Colorado water roller coaster leads to drought, fire risk and weaker-than-average streamflow
One of Colorado’s driest Aprils on record has led to diminished mountain streamflow and snow at 76% of the norm for this time of year as warmer temperatures accelerate melting.
The paltry snowpack and lack of rain over the past month resulted in lagging flows in all the major river basins, more than a month before summer, the latest federal surveys show.
River basins in southern Colorado received less than half of average precipitation, with the Rio Grande River Basin registering 16% of the norm between 1981 and 2010, according to U.S. Department of Agriculture Natural Resources Conservation Service data.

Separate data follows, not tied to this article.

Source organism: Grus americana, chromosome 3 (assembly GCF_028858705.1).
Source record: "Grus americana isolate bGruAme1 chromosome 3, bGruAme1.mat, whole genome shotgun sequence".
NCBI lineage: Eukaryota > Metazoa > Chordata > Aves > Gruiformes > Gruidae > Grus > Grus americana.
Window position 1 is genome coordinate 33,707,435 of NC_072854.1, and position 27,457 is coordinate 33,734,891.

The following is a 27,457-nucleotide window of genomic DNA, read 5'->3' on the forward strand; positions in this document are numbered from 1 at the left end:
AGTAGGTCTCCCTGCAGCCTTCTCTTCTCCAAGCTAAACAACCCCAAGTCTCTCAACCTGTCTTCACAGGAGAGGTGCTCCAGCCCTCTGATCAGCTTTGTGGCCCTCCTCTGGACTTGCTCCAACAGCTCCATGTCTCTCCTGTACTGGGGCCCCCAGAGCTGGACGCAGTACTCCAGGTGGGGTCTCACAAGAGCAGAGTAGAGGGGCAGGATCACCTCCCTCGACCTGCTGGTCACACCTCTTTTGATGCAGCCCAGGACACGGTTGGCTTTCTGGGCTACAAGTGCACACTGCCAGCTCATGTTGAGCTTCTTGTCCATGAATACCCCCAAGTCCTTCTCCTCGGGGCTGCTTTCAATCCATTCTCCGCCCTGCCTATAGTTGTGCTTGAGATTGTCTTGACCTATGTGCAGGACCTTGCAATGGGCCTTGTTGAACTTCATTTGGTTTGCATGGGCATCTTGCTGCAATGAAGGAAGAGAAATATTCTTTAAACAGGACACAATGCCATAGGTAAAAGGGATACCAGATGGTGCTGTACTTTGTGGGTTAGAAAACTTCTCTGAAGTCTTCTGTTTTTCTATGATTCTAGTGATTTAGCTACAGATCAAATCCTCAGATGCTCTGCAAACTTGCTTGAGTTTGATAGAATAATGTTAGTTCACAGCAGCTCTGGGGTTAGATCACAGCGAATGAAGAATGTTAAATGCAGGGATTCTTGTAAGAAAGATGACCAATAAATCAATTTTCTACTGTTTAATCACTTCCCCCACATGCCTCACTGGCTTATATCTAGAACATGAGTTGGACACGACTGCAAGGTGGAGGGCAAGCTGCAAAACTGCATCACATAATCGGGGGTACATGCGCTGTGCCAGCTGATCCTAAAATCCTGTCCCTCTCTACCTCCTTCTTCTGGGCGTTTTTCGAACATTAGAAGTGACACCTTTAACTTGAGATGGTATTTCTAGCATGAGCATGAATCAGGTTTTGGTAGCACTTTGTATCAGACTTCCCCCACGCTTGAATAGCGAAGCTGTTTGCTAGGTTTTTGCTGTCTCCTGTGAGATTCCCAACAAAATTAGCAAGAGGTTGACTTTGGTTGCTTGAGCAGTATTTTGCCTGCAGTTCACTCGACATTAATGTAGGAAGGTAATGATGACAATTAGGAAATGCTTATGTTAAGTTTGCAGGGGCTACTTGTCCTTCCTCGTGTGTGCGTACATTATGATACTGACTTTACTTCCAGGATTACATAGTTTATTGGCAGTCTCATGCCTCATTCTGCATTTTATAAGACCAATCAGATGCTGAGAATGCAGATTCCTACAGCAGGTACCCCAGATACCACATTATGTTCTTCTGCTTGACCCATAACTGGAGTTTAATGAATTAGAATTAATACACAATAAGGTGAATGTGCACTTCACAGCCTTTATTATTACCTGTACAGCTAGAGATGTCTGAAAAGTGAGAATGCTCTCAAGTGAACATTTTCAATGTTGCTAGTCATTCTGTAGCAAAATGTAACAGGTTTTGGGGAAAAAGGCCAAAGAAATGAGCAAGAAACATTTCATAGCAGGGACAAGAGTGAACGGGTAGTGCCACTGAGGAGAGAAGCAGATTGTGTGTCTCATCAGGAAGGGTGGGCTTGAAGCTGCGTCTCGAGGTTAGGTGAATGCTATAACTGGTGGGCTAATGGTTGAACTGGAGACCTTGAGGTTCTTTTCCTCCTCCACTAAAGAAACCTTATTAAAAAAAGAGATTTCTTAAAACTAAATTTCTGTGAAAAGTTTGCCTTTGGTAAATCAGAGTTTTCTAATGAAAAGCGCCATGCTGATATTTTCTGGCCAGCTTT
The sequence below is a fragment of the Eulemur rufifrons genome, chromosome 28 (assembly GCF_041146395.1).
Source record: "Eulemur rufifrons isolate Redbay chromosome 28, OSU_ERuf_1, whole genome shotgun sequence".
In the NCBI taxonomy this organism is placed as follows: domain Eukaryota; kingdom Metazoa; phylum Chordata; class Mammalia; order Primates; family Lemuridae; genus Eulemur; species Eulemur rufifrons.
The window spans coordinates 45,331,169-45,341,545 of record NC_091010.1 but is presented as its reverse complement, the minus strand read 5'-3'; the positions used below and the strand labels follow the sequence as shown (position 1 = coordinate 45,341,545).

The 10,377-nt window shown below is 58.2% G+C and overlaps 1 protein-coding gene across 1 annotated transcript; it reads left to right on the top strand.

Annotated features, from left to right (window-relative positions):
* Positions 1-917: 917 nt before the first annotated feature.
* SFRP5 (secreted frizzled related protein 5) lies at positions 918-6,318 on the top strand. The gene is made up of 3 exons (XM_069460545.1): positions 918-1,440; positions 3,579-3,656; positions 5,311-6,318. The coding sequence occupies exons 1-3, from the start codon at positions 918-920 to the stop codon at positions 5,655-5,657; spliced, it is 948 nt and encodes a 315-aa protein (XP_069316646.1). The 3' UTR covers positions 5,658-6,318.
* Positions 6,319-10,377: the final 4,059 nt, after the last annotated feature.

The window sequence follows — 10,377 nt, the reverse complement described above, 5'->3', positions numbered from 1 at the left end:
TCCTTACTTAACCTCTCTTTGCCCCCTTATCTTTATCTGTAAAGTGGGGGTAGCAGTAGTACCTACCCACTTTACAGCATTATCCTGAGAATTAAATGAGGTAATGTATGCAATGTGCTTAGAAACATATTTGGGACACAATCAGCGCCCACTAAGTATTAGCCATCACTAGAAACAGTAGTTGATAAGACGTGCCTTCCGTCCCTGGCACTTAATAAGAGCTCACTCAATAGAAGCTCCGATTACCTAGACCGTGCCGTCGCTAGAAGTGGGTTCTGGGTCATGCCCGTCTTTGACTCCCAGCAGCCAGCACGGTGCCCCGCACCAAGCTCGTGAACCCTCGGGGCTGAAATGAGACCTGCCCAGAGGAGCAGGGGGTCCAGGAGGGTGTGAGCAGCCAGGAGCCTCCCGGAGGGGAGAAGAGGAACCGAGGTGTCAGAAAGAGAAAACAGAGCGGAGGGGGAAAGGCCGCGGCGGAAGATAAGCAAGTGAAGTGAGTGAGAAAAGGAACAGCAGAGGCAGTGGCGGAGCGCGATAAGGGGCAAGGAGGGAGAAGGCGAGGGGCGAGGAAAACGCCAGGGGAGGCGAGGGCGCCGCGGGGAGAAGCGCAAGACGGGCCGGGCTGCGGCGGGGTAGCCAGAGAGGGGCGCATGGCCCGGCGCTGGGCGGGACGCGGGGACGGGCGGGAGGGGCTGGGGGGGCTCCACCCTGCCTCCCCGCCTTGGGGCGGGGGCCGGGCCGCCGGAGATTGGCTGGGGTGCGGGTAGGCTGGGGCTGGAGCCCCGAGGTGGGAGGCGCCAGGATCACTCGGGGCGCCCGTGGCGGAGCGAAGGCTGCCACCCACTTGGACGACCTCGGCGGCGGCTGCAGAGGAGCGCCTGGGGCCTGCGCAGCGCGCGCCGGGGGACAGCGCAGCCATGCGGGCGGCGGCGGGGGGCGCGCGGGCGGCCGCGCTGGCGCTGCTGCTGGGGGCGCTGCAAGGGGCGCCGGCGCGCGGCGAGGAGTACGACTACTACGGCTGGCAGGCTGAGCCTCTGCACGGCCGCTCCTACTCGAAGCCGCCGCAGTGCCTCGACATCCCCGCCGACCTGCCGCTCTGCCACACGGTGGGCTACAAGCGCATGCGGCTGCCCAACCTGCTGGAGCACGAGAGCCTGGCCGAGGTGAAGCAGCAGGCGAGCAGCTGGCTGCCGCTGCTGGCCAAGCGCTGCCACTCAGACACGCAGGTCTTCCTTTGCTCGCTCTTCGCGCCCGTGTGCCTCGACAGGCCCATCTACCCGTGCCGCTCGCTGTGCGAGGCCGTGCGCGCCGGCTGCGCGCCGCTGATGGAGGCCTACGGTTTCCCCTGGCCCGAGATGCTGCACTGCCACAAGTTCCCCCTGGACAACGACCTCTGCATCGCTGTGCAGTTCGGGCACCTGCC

Most survey sites in the San Juan Mountains and Sangre de Cristo Mountains recorded the lowest or second-lowest April precipitation on record, the data show.
Northern Colorado river basins received more water but measured well below the norm at 77% to 84%.
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